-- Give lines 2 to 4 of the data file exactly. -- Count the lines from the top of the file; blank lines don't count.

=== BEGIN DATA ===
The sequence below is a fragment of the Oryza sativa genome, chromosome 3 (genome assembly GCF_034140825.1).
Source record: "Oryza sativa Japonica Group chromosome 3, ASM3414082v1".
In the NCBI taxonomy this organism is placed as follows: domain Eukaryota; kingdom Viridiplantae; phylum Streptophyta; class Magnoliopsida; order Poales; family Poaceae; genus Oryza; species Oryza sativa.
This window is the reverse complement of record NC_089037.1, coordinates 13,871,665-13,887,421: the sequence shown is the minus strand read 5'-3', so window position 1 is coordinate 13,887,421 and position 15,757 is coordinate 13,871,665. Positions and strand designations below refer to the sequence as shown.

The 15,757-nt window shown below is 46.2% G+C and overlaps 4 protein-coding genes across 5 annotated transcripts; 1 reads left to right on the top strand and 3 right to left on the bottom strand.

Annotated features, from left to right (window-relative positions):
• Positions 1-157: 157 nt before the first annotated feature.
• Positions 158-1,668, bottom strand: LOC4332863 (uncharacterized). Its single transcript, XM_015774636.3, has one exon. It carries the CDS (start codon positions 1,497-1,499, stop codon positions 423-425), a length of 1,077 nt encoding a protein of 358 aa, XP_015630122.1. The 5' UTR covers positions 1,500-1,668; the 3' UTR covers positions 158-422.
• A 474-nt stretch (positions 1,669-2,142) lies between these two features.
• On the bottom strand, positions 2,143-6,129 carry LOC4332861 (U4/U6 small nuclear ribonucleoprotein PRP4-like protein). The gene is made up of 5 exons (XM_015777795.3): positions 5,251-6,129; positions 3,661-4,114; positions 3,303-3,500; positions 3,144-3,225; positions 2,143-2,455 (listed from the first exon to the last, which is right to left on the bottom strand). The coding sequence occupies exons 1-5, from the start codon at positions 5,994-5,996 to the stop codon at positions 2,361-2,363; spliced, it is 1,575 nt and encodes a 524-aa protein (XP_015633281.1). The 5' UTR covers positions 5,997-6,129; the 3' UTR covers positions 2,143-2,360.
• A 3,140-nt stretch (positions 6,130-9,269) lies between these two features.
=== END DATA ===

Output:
Source record: "Oryza sativa Japonica Group chromosome 3, ASM3414082v1".
In the NCBI taxonomy this organism is placed as follows: domain Eukaryota; kingdom Viridiplantae; phylum Streptophyta; class Magnoliopsida; order Poales; family Poaceae; genus Oryza; species Oryza sativa.
This window is the reverse complement of record NC_089037.1, coordinates 13,871,665-13,887,421: the sequence shown is the minus strand read 5'-3', so window position 1 is coordinate 13,887,421 and position 15,757 is coordinate 13,871,665. Positions and strand designations below refer to the sequence as shown.